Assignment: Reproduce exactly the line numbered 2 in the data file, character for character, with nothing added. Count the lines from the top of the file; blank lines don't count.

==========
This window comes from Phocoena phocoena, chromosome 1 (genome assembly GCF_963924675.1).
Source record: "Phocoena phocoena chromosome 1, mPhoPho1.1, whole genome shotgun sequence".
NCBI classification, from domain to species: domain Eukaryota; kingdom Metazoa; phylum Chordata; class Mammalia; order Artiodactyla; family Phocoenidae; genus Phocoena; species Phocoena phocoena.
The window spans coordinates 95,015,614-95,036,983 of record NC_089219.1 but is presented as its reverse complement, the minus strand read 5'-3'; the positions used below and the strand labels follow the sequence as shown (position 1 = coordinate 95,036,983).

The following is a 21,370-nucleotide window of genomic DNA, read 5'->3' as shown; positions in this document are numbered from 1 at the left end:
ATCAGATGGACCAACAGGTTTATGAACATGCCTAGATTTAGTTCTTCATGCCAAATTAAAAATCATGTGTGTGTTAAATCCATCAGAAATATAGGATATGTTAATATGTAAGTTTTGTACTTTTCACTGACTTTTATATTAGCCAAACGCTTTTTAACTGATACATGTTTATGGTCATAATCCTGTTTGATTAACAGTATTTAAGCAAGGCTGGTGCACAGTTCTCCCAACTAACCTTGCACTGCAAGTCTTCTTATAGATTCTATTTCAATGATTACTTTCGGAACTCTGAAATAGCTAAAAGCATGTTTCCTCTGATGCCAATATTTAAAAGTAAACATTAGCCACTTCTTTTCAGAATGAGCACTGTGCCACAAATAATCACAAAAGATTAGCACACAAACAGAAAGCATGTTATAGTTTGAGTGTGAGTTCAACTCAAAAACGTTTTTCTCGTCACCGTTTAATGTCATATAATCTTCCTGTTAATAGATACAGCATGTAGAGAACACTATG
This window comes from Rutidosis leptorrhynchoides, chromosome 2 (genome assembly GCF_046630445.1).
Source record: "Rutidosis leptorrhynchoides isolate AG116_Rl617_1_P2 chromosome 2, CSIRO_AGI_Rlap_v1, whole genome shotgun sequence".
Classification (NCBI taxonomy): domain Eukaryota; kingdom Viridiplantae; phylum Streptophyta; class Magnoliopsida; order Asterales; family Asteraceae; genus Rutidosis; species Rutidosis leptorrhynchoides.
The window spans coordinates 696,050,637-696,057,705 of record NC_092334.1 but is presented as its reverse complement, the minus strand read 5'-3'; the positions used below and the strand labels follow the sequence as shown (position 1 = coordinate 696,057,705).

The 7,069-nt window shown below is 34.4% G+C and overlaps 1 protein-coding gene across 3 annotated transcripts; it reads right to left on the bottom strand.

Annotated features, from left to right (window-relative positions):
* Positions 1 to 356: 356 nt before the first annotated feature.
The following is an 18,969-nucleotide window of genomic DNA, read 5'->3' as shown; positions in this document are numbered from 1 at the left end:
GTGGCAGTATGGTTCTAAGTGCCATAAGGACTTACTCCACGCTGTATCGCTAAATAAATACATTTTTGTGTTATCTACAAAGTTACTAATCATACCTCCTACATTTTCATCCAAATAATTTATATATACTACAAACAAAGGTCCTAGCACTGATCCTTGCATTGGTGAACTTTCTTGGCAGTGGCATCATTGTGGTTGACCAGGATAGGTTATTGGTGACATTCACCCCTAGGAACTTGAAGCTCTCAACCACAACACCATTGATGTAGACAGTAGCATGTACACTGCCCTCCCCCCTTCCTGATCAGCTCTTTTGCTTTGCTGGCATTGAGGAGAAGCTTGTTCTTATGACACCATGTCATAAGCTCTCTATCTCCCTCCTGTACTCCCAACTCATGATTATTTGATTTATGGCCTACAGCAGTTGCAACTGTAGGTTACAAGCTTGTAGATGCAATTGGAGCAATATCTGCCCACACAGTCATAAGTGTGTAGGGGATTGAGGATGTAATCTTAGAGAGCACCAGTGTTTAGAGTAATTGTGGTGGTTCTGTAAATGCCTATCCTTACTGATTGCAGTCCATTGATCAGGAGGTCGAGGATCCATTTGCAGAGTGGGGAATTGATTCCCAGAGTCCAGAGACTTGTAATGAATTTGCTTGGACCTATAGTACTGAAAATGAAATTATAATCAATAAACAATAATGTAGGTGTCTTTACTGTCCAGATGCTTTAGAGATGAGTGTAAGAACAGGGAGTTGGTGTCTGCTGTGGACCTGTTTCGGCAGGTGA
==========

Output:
Source record: "Phocoena phocoena chromosome 1, mPhoPho1.1, whole genome shotgun sequence".